Bishop of Carlisle to investigate impact of welfare reform in Cumbria
The Bishop of Carlisle is to oversee an investigation into whether the Government's welfare reforms have increased poverty in Cumbria.
The Right Reverend James Newcome will be chairing a commission tasked with reviewing the impact of the existing reforms, as well as the probable effects of future proposed changes.
The commission will be gathering evidence from charities, community organisations, and individuals over the next few months.
It was set up at the request of the Cumbria Leaders' Board, a group of prominent leaders from the county's public and third sector.
Quoted in the Westmorland Gazette, the bishop said: "This is a vitally important body of work and one which I'm sure will demonstrate directly the frontline impact of welfare reforms.
"It's our Christian duty to ensure all in society are cared for and protected and that any reforms do not unfairly penalise people.
"I would urge anyone who has concerns to register those with the commission through the proper channels. This will allow us to feed back to the relevant authorities all of our findings."
The commission's three main aims are to understand the impact of welfare reform in Cumbria, to respond with ways to minimise the impact, and then to publish and promote specific recommendations.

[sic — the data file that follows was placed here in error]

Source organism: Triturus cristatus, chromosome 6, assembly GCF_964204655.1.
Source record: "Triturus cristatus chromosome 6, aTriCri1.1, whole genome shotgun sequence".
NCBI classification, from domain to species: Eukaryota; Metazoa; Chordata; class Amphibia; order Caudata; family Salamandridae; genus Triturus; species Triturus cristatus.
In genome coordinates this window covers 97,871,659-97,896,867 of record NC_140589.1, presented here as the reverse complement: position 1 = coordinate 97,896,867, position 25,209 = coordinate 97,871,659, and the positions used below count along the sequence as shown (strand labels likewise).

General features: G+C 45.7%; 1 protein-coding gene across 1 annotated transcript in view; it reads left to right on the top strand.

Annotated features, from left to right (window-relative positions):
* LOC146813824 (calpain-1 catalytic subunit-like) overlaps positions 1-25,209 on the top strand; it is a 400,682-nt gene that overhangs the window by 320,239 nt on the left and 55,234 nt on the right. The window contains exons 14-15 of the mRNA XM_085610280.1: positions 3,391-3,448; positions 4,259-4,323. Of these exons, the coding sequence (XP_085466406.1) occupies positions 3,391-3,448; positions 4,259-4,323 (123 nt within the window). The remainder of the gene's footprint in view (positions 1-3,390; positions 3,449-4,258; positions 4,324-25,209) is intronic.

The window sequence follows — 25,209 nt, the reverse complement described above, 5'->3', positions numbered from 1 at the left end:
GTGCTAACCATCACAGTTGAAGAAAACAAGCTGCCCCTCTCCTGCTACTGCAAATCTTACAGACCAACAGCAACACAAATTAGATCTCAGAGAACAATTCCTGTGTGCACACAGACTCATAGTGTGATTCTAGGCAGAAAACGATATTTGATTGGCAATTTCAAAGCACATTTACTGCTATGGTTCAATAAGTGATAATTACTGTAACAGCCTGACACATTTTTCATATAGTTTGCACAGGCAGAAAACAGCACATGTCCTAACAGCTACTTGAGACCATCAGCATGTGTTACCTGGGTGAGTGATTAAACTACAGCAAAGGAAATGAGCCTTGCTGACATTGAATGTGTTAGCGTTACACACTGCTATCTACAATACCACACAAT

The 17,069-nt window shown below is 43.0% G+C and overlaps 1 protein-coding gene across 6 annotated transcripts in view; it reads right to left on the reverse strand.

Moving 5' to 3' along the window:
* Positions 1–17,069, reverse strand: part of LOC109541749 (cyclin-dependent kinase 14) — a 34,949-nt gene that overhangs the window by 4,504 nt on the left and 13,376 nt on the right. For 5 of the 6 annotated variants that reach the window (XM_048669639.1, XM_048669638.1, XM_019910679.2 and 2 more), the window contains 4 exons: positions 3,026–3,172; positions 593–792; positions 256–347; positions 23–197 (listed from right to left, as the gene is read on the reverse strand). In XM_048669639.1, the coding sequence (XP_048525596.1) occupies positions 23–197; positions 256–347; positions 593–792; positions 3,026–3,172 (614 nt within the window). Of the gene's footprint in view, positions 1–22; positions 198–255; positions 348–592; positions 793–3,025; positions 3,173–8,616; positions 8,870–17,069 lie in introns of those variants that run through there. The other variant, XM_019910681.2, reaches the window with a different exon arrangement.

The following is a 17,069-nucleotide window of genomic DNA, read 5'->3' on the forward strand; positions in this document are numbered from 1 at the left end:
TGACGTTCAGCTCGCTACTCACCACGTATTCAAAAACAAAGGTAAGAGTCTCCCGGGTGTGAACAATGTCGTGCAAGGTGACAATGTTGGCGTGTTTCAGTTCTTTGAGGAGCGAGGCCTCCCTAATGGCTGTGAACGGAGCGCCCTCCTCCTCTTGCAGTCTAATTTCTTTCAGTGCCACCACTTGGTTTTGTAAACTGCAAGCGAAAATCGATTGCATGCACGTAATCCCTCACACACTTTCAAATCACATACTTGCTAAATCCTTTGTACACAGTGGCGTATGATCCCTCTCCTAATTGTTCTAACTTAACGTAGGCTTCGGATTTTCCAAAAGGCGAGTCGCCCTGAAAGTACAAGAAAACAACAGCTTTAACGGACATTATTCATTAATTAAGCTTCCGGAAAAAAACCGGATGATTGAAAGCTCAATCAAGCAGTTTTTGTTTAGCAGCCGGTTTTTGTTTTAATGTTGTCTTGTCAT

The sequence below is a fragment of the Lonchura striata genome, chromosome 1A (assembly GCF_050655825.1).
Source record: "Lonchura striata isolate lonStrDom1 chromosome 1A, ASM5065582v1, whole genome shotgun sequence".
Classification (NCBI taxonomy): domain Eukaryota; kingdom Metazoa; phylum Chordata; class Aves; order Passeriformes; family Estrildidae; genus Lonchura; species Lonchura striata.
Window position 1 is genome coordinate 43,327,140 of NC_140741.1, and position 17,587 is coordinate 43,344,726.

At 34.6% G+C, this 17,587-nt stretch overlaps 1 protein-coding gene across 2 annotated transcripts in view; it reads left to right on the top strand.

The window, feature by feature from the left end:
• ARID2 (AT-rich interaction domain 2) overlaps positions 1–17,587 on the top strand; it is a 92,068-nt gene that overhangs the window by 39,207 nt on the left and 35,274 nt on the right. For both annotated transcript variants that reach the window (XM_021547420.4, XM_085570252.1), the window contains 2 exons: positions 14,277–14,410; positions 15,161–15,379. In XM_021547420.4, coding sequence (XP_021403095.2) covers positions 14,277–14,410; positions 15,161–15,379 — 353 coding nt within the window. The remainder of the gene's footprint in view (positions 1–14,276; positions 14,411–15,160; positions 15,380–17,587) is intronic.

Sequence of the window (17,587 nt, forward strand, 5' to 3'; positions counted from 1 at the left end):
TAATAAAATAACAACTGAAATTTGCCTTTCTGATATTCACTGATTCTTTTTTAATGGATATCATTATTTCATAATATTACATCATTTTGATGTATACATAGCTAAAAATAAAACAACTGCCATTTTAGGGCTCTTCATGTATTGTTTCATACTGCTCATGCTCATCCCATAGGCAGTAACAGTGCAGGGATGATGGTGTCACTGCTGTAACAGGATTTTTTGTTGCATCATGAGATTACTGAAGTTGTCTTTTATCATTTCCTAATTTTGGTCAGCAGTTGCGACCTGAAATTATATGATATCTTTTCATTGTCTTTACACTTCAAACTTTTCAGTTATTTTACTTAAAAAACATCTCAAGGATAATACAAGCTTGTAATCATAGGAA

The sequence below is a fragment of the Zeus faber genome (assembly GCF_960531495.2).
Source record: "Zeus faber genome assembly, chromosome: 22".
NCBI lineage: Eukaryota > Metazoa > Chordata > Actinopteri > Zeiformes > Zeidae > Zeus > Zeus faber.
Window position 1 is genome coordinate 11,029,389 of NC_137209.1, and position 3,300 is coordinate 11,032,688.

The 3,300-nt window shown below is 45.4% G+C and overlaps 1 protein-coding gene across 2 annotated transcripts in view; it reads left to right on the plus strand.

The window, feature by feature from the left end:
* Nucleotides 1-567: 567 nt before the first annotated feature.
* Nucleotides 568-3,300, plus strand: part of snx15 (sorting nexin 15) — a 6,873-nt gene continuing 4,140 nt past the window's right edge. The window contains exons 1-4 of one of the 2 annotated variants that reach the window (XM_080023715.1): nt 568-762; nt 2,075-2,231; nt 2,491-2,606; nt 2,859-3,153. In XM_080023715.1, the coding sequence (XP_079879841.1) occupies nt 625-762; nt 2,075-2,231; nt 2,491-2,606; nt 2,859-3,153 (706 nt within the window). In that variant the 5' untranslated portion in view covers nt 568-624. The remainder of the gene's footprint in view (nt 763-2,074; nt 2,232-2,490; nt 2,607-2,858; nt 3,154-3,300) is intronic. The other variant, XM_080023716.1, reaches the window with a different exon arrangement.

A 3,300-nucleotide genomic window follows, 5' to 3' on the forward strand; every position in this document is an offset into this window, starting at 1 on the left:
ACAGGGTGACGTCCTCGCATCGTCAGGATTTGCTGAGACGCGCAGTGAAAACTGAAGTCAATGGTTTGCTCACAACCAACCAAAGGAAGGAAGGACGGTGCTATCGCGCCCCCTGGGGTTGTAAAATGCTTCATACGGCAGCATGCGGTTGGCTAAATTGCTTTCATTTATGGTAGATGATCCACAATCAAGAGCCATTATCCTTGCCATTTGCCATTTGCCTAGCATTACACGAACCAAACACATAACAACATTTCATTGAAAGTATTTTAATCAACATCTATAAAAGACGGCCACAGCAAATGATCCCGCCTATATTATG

Specific areas that will be looked at include how benefits are assessed, changes to 'in work' benefits, housing benefit, benefits for supporting the disabled, and issues of access to information and claims support for people in rural areas.
To accomplish this, the commission will gather a body of evidence including written reports and case studies from organisations as well as direct testimony from individuals, all offered with full anonymity for participants.
The first of four hearings was taking place today with a session in Barrow, and will be followed by one in Shap on March 10, Carlisle on March 18, and Whitehaven on May 12.
Bishop Newcome added: "We are asking charities, churches and community organisations to firstly provide any information or reports currently available on the impacts on their service users.
"Secondly we would like organisations to nominate and support clients to attend and give evidence to the Commission. And thirdly we want to interview representatives of organisations helping people."
This comes more than two weeks after Parliament voted massively in favour of an investigation into whether the welfare reforms are affecting poverty levels in the UK.
The vote was 125 to 2 in favour of the motion "That this House believes that a commission of inquiry should be established to investigate the impact of the Government's welfare reforms on the incidence of poverty". However, David Cameron has so far chosen not to act on the motion.
The findings of the commission in Cumbria will be reported in June 2014.